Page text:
Injuries from vaping are rising steadily – ACC figures

By Oscar François from

Vape sellers are reassuring the public about the safety of their products despite an eight-fold increase in device-related injuries.

Close up of a man vaping an electronic cigarette

Photo: 123RF

Figures obtained by the Otago Daily Times from the ACC under the Official Information Act showed that the annual number of injuries had increased from nine in 2016 to 72 in the first 11 months of 2021.

Injuries from vaping have increased steadily over the years in almost every category.

Claims accepted for injuries resulting from burns, which ACC said were typically caused by devices exploding or catching fire, had increased steadily each year, from less than four in 2016 to 12 in 2021.

Other injuries that have increased include lacerations from cuts in the glass components of devices and injuries from inhaling or ingesting vape juice.

The ACC warned that the numbers did not represent the total number of vaping-related injuries in New Zealand, as they only included cases where a claim was accepted.

Cosmic New Zealand’s director of human resources and operations, Scott Curtis, believed the increase in injuries was due to the increasing prevalence of vaping as an effective method of quitting smoking.

At the same time, increasing industry regulation was contributing to a safer consumer environment for people who used the devices, Curtis said.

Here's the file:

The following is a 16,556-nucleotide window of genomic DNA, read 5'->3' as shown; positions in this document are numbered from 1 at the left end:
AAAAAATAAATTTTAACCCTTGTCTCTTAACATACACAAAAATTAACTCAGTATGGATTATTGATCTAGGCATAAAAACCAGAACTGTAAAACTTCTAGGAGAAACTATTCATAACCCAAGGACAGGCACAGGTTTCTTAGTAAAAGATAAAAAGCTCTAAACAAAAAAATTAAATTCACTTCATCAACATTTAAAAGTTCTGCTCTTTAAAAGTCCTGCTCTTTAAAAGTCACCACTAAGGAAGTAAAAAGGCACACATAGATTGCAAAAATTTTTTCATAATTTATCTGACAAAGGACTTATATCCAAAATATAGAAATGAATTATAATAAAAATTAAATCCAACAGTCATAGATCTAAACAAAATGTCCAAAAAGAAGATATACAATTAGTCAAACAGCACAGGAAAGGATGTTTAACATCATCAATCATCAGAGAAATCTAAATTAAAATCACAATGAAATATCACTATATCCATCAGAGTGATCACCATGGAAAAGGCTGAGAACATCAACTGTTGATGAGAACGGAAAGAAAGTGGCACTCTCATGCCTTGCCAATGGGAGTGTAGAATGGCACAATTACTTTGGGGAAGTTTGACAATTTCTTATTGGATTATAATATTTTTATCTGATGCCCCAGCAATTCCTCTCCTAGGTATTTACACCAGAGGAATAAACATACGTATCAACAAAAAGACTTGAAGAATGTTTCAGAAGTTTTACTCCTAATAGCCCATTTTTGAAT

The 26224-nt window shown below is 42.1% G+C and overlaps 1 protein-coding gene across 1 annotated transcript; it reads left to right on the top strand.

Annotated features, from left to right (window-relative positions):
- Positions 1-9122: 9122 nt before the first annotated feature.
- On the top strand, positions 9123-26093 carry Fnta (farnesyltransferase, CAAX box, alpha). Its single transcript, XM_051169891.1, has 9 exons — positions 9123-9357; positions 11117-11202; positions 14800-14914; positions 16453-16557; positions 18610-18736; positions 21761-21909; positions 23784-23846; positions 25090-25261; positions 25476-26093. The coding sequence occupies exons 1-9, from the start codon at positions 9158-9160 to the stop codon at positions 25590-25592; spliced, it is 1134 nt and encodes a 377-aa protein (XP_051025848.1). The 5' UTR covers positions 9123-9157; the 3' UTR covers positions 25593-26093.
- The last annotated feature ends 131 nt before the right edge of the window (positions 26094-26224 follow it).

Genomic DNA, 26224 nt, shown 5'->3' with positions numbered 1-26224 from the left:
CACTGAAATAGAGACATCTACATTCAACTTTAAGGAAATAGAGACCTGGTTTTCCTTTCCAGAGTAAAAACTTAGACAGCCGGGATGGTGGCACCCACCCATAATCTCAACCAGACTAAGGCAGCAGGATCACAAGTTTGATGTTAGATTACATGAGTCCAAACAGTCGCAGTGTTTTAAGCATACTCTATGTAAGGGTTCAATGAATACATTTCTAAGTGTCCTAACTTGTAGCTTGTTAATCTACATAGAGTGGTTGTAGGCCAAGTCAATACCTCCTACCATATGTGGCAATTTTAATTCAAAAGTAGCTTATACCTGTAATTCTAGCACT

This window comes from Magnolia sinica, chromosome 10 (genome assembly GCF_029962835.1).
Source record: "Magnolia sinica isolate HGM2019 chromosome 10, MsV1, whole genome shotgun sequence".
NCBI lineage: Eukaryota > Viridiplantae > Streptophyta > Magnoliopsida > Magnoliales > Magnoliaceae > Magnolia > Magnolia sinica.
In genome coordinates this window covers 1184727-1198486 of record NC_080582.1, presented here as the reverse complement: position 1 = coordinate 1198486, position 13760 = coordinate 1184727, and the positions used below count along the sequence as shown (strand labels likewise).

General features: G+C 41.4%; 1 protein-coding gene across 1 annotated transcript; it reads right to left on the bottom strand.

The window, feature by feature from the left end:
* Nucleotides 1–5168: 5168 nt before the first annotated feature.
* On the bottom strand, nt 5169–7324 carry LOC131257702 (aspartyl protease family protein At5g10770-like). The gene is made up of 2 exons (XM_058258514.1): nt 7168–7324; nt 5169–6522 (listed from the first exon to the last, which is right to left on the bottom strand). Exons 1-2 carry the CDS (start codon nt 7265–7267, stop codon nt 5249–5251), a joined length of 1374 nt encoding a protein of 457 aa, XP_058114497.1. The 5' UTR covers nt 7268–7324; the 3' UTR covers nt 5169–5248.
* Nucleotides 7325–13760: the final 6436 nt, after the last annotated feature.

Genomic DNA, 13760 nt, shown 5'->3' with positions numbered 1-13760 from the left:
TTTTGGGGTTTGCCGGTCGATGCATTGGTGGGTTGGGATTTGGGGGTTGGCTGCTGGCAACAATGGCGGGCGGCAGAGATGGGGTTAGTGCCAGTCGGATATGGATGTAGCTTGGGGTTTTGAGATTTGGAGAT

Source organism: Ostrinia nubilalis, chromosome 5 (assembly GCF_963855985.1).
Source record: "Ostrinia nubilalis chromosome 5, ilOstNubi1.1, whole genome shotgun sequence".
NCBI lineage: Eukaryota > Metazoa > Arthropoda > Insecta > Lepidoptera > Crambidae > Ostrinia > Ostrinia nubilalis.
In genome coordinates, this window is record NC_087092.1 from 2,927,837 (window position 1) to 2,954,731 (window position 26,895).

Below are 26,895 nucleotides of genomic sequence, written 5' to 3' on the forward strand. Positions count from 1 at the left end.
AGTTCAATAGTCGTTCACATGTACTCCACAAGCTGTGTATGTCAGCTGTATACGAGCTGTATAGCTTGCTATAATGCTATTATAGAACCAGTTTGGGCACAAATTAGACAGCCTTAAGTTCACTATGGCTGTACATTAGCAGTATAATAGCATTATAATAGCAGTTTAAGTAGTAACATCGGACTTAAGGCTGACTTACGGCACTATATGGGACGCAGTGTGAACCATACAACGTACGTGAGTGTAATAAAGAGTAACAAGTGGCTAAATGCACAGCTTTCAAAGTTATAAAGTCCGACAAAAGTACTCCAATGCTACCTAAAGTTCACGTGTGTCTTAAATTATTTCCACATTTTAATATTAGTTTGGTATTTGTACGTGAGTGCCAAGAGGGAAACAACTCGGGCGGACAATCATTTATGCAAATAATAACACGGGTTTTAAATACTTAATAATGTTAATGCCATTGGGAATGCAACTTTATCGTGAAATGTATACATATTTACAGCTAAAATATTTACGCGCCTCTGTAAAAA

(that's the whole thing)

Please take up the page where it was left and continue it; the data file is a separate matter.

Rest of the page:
Some retailers had jumped on the growing popularity of vaping without doing the work necessary to become a reputable supplier, increasing the chances of something going wrong.

However, Health Ministry regulations that came into effect yesterday restricting the sale of flavored vape juice to specialty stores would make it harder to compete in the market for stores without specialized expertise.

“No one has been physically damaged by a device we have sold, to my knowledge. But we have seen batteries that acted in a way that could potentially cause [injury],” he said.

Improper care and maintenance could damage the devices.

In particular, it can be dangerous to charge vapers on wall outlets when they are designed for weaker power outlets such as computer USB ports.

It was also important for consumers to ensure that a device was turned off before it was placed in pockets, although most devices now have automatic circuit breakers, Curtis said.

He encouraged people to buy vapes from reputable retailers and follow sellers’ advice for product care and maintenance.

Vapo George St director Malcolm Lee said overheated vaping is rare. He had only seen one in his year at the store. This involved a customer bringing a device, bought elsewhere, that was pulling in his pocket, potentially because it was faulty, Lee said.

His store also noted two “very, very minor” reactions to propylene glycol, a common ingredient in vape juices.

– This story first appeared on the Otago Daily Times website

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